While these new rules may have significant impact on your current compensation practices, you are not powerless. While I did discuss your options, and some best practices, in my last post on this topic, it’s worth exploring them again. Here are some:
- Re-evaluate any positions currently classified as exempt. Make sure they are exempt under current regulations, and then determine if they will meet the new salary test. If any of your employees are not truly exempt now, they certainly will not be under the new salary test. Consider engaging competent outside employment counsel or another FLSA expert. Even the most well-intentioned employers often make mistakes in this area.
- Consider giving raises to those employees currently classified as exempt, whose salaries are close to the minimum threshold, in order to safeguard the exemption. The amount of the salary increase may be more than offset by the amount of overtime you could otherwise owe.
- Tighten up your overtime policies and limit permissible overtime work. (The reasons for this option seem pretty self-explanatory).
- Consider whether the costs associated with hiring additional or part-time workers to handle any overflow in the workload might be less than paying overtime to and placing more demand on your existing non-exempt or soon-to-be non-exempt workers.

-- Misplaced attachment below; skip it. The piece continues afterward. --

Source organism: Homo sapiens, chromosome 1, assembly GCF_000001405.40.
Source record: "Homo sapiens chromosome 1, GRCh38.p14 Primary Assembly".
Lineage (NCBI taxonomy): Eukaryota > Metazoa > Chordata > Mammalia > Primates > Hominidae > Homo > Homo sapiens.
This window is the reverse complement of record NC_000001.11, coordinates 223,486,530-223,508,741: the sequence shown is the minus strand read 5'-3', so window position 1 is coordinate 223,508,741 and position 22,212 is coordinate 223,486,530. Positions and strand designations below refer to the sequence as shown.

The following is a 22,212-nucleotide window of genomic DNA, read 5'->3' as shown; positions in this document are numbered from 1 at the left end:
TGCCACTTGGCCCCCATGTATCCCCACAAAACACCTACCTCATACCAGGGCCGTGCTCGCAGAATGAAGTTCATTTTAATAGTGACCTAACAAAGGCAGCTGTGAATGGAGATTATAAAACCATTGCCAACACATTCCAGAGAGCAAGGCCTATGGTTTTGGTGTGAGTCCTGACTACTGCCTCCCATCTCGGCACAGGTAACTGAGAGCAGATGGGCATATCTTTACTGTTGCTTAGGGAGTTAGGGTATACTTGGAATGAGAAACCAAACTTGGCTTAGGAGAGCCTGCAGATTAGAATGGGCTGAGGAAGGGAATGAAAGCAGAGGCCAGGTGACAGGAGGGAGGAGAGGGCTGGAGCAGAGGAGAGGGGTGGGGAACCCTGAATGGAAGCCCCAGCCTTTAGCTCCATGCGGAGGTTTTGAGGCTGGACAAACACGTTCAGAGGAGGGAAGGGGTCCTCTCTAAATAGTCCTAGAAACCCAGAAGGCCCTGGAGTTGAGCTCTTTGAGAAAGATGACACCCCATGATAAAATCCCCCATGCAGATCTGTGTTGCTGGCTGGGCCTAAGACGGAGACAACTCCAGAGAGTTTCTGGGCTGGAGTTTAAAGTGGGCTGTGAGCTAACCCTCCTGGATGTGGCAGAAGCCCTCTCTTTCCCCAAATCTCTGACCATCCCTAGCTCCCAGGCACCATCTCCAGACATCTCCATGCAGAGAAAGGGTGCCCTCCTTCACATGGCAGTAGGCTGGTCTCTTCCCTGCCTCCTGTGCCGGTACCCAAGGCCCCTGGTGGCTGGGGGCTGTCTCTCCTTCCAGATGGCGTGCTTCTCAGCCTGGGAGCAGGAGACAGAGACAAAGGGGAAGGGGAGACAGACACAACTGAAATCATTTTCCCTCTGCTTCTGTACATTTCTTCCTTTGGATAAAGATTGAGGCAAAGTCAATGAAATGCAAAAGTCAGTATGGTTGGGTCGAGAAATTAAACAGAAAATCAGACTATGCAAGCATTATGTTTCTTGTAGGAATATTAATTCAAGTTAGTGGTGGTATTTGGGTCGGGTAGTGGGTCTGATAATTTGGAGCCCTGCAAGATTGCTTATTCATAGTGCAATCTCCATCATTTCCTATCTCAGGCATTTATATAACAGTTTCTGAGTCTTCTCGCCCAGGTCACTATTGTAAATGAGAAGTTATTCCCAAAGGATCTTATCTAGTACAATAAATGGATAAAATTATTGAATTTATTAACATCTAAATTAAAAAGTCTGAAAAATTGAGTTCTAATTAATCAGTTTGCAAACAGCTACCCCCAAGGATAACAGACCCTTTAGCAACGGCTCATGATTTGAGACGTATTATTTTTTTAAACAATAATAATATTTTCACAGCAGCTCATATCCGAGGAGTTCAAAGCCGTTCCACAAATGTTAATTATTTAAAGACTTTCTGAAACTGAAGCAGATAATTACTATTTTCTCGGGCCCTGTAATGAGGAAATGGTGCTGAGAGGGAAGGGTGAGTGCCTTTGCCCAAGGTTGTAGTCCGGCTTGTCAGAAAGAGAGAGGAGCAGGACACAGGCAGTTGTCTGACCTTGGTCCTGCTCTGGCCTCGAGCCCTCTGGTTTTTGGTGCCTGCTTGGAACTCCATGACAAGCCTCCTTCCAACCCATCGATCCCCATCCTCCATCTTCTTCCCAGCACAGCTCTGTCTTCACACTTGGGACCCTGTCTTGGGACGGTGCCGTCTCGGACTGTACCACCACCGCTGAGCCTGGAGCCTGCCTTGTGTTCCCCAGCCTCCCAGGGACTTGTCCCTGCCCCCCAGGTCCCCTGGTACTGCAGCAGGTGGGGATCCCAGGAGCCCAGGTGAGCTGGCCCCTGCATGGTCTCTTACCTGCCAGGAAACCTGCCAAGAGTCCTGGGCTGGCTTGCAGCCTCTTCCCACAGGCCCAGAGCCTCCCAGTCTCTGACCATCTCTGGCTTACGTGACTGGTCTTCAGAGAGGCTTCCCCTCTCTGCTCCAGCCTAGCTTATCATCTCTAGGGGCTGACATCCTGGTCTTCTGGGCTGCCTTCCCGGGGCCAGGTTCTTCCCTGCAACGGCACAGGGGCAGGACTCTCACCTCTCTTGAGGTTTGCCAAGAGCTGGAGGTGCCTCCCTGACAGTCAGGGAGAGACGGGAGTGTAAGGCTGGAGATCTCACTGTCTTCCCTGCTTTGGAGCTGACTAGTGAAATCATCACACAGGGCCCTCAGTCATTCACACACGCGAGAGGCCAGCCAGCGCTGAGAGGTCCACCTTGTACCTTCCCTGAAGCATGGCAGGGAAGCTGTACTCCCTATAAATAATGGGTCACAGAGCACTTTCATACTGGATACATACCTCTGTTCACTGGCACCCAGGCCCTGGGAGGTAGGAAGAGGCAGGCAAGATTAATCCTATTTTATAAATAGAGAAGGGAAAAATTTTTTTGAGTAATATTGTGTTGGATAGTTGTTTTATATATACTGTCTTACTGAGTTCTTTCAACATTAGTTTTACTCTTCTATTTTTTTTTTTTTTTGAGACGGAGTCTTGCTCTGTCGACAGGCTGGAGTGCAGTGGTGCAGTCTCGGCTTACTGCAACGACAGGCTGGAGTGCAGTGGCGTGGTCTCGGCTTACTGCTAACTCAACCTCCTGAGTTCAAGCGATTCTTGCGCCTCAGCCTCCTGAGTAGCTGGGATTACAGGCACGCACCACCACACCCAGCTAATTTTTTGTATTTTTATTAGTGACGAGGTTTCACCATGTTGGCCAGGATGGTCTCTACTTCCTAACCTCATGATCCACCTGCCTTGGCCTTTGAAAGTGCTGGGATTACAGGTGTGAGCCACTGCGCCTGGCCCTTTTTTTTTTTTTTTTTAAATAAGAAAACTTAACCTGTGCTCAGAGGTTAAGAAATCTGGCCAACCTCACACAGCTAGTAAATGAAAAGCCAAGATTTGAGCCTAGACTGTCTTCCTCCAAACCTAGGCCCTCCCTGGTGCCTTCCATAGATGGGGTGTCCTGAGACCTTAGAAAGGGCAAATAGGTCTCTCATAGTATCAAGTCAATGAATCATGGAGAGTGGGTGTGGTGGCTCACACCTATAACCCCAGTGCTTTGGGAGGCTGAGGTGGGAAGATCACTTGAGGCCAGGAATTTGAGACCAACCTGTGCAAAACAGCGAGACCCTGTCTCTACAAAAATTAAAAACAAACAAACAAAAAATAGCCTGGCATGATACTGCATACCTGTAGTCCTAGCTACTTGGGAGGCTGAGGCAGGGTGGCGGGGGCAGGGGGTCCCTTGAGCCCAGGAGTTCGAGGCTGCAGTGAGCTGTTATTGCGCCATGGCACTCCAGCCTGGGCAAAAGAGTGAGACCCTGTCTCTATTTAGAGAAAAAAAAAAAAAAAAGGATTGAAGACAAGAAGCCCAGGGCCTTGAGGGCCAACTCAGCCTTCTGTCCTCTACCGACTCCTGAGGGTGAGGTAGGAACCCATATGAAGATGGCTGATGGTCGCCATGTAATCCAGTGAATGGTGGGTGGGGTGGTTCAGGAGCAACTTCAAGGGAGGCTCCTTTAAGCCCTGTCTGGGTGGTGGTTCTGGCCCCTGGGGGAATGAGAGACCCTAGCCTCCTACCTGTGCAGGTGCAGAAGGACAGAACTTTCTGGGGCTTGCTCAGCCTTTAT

- Consider re-structuring positions currently classified as exempt that currently require more than 40 working hours each week, that not meet the new salary test, so those employees work no more than 40 hours a week.
Now, I have heard that some employers are considering cutting base salaries to offset additional overtime. Frankly, I am not convinced that this is a good idea. In many cases it may be penny-wise and pound foolish. If you have employees with whom you are otherwise satisfied you risk losing them. Whatever might save in overtime is at least partially offset by turnover costs. In addition, if you lower salaries you may have trouble attracting and retaining good talent. If that’s not enough, employees who feel they are not being treated fairly are more likely to find reason to sue or file administrative charges. Even if the charges have no merit, the costs you incur defending them also eat into any savings you thought you would realize. In other words, don’t get cute! (I’ve rarely if ever seen that end well.)
OK, well hopefully I’ve given you some food for thought–at least until next week where, barring new laws, or US Supreme Court decisions, I will be back with the topic I planned on writing about this week–which is still a surprise for now. Toodaloo!
Disclaimer: Contents of this post are for educational/informational purposes only, are not legal advice, and do not create an attorney-client relationship. Consult with competent employment counsel in the state(s) in which you employ people with your specific questions.